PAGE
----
On August 1st of 2005, George W. Bush signed a Presidential Decree stating that NASA's space shuttle program will no longer be funded. Here is President Bush on the decision.
"We cannot find any justification to continue the deficit funding of a program that has no application other that proving that with enough money America can do anything," said Bush. (
As I brought up in my last round the US has had to rely on the Russian Space shuttle program to get anything into space as NASA no longer has a Shuttle Program. So we can see that with us trying to impliment this economic plan it will be blocked by the Russians as it violates the Treaty as it will also be backed by the other 100 nations who also signed the treaty. Though Russia may sabber rattle they can still break the deal if they precieve it as a threat and many times, even when the US has tried to defend Europe with Russian missles, Russia has acted strongly against which even means that the Russians will precieve something like that as a threat could one only imagine what they will think when they hear that the US is developing nuclear energy on the moon?
Pro has also dropped by China overtaking the US in Hegemony argument so I extend that across the board.
Contention 2: He-3 from the moon not worth it, alternatives exist.
My opponent wants more sourcing, then I shall give him a source that he was content with earlier and here is a quotation from it that states practiacally the same thing.
"deuterium reacts up to 100 times more slowly with helium-3 than it does with tritium. In a plasma contained in a tokamak, Close stresses, all the nuclei in the fuel get mixed together, so what's most probable is that two deuterium nuclei will rapidly fuse and produce a tritium nucleus and proton. That tritium, in turn, will likely fuse with deuterium and finally yield one helium-4 atom and a neutron. In short, Close says, if helium-3 is mined from the moon and brought to Earth, in a standard tokamak the final result will still be deuterium-tritium fusion." (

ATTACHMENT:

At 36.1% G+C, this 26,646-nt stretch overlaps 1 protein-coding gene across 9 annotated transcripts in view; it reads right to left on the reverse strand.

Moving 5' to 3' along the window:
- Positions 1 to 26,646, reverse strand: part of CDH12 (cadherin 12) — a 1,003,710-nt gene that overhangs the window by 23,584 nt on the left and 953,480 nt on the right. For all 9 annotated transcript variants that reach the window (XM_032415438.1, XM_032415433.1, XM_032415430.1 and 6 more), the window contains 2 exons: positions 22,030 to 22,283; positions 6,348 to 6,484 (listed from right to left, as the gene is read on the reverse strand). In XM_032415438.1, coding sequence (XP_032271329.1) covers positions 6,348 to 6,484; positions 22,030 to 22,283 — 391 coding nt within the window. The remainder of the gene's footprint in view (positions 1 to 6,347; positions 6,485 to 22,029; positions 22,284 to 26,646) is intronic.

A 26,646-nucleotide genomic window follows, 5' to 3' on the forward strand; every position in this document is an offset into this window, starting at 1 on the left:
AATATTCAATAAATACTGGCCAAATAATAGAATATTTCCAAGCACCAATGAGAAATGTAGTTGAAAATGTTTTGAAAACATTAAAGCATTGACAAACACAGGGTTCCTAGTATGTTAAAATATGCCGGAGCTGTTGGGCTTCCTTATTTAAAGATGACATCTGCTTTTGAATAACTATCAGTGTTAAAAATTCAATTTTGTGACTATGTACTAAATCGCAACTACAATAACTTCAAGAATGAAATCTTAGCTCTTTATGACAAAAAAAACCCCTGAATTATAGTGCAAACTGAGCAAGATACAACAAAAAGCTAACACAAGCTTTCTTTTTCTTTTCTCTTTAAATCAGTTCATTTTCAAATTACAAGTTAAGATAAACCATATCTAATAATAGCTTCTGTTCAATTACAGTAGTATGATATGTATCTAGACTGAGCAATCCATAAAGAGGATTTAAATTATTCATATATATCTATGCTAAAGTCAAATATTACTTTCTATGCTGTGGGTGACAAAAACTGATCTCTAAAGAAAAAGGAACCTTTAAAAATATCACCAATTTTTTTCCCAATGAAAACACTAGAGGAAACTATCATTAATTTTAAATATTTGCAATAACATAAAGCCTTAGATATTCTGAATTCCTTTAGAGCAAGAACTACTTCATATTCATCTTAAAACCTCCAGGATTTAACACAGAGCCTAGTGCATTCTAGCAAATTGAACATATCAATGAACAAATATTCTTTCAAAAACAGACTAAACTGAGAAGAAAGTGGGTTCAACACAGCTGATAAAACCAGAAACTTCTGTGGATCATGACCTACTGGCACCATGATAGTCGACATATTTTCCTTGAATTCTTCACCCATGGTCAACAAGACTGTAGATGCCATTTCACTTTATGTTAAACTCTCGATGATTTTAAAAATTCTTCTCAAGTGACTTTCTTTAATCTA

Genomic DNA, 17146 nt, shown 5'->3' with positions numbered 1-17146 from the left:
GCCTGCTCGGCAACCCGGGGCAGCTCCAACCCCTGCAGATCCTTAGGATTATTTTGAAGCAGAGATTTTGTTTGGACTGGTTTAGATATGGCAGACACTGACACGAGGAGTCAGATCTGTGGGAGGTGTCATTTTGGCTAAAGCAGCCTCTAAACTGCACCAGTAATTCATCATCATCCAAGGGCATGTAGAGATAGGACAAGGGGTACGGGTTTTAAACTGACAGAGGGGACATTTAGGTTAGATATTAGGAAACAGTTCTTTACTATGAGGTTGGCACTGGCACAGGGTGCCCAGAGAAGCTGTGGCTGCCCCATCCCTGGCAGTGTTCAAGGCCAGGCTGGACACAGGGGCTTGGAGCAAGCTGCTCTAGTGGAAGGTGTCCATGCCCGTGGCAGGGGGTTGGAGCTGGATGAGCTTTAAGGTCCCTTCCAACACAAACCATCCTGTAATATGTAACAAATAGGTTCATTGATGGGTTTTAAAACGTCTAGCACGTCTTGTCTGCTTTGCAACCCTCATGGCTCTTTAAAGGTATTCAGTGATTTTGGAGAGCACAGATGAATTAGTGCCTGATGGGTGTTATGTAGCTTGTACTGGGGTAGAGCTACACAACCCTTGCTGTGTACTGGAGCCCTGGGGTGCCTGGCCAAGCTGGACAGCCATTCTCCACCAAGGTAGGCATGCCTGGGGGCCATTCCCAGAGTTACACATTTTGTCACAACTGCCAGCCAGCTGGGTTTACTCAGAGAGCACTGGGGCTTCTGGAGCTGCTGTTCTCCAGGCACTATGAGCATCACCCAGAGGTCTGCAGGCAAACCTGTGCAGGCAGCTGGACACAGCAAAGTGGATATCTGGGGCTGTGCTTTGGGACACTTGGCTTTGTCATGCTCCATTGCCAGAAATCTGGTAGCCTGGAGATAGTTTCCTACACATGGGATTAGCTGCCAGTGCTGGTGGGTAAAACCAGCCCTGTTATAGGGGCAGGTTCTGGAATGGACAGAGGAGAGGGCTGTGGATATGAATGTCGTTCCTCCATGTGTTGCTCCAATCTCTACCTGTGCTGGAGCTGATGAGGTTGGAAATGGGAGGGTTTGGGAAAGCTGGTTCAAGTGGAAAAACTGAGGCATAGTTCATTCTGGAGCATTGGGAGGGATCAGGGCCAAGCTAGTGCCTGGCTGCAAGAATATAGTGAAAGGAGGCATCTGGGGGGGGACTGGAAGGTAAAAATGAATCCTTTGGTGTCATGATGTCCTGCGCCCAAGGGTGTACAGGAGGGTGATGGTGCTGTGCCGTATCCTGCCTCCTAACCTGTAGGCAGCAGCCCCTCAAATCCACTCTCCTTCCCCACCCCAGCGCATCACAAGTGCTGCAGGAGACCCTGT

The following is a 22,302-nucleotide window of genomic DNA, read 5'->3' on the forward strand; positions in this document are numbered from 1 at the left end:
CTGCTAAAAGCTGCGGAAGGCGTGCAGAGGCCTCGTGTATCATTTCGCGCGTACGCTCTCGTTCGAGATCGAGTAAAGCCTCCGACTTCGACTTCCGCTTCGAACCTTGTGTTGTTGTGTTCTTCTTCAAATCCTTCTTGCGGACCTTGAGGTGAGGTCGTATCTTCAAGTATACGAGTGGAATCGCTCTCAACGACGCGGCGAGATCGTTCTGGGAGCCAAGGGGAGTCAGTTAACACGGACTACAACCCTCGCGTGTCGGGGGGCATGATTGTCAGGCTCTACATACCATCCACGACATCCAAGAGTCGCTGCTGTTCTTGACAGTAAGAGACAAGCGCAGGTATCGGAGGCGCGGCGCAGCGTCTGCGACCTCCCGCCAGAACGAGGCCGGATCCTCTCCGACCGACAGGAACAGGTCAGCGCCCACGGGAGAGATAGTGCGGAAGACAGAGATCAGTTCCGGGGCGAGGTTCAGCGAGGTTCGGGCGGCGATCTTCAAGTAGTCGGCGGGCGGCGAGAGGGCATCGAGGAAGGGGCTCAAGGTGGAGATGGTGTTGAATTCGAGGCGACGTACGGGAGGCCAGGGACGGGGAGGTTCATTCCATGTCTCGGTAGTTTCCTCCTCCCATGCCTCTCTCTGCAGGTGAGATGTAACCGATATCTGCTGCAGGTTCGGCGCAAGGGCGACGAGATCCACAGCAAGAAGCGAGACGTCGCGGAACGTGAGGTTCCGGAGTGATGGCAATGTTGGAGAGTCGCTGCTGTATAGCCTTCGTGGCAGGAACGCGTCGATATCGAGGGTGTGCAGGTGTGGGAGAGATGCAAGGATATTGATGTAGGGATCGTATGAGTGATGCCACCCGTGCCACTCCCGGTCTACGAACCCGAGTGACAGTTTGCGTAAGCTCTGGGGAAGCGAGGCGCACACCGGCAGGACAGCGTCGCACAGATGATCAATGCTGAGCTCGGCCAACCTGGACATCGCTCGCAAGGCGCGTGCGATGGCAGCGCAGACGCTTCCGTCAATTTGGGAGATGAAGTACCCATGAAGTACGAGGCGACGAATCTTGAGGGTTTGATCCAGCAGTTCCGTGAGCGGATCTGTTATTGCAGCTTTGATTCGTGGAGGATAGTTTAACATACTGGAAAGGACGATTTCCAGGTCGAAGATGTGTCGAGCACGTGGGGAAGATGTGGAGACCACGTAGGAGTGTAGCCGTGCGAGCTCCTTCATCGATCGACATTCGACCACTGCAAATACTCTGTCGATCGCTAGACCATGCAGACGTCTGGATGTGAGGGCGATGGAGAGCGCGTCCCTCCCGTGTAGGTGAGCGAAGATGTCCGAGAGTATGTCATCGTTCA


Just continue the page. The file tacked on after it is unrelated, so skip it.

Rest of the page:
I had explained this one in an earlier round that we get this from taking the He-3 out of natural gas in order to increase the combustion of natural gas. This leads to the 5 billion bottles of He-3 that we get rendering this point useless.
I extend across my Li-6 argument as my opponent dropped it in the last round.
Contention 3: Price Tag
I understand that it can be done cheaper, but the rate that NASA, a government agency can do it for is more expensive and via the resolution, the only option you can take is NASA's $10,000 per pound.
Thank you and please vote Con!
Debate Round No. 4
10 comments have been posted on this debate. Showing 1 through 10 records.
Posted by Ore_Ele 2 years ago
Where's everyone else?
Posted by Ore_Ele 2 years ago
Both sides had a number of good points, but also had a number of dropped opportunities and "did you even read your own sources" moments. I"m not sure if the issue with sources was a gambit of hoping your opponent wouldn"t read them to call your bluff or what, but here we go (FYI, I will not be going through the contentions in order that they were done)"

Pro had the objective of showing that the US government "should" (a moral statement of what it ought to do) go to the moon to mine He3 within 5-10 years. I would first like to say that it was a little disappointing that Con did not jump all over the time limit.